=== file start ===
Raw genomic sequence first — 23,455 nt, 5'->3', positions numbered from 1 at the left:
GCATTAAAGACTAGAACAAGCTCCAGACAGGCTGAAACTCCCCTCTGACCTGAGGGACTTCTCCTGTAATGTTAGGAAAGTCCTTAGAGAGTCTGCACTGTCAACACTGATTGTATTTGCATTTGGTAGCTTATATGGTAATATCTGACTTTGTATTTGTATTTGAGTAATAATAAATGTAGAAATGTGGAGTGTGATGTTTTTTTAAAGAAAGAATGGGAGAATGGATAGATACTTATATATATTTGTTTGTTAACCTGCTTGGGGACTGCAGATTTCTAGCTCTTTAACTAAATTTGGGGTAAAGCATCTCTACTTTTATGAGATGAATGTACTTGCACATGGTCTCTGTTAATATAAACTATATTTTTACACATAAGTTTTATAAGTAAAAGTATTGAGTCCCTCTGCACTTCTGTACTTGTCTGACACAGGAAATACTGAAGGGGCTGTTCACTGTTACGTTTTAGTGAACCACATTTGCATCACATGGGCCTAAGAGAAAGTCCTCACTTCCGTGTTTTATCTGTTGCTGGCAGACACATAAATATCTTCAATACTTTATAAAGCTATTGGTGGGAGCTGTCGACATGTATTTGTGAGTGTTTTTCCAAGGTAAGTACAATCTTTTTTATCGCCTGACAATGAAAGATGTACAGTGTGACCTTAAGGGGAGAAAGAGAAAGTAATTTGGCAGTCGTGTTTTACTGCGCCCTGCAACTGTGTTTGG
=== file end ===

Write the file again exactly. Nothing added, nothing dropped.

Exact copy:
Raw genomic sequence first — 23,455 nt, 5'->3', positions numbered from 1 at the left:
GCATTAAAGACTAGAACAAGCTCCAGACAGGCTGAAACTCCCCTCTGACCTGAGGGACTTCTCCTGTAATGTTAGGAAAGTCCTTAGAGAGTCTGCACTGTCAACACTGATTGTATTTGCATTTGGTAGCTTATATGGTAATATCTGACTTTGTATTTGTATTTGAGTAATAATAAATGTAGAAATGTGGAGTGTGATGTTTTTTTAAAGAAAGAATGGGAGAATGGATAGATACTTATATATATTTGTTTGTTAACCTGCTTGGGGACTGCAGATTTCTAGCTCTTTAACTAAATTTGGGGTAAAGCATCTCTACTTTTATGAGATGAATGTACTTGCACATGGTCTCTGTTAATATAAACTATATTTTTACACATAAGTTTTATAAGTAAAAGTATTGAGTCCCTCTGCACTTCTGTACTTGTCTGACACAGGAAATACTGAAGGGGCTGTTCACTGTTACGTTTTAGTGAACCACATTTGCATCACATGGGCCTAAGAGAAAGTCCTCACTTCCGTGTTTTATCTGTTGCTGGCAGACACATAAATATCTTCAATACTTTATAAAGCTATTGGTGGGAGCTGTCGACATGTATTTGTGAGTGTTTTTCCAAGGTAAGTACAATCTTTTTTATCGCCTGACAATGAAAGATGTACAGTGTGACCTTAAGGGGAGAAAGAGAAAGTAATTTGGCAGTCGTGTTTTACTGCGCCCTGCAACTGTGTTTGG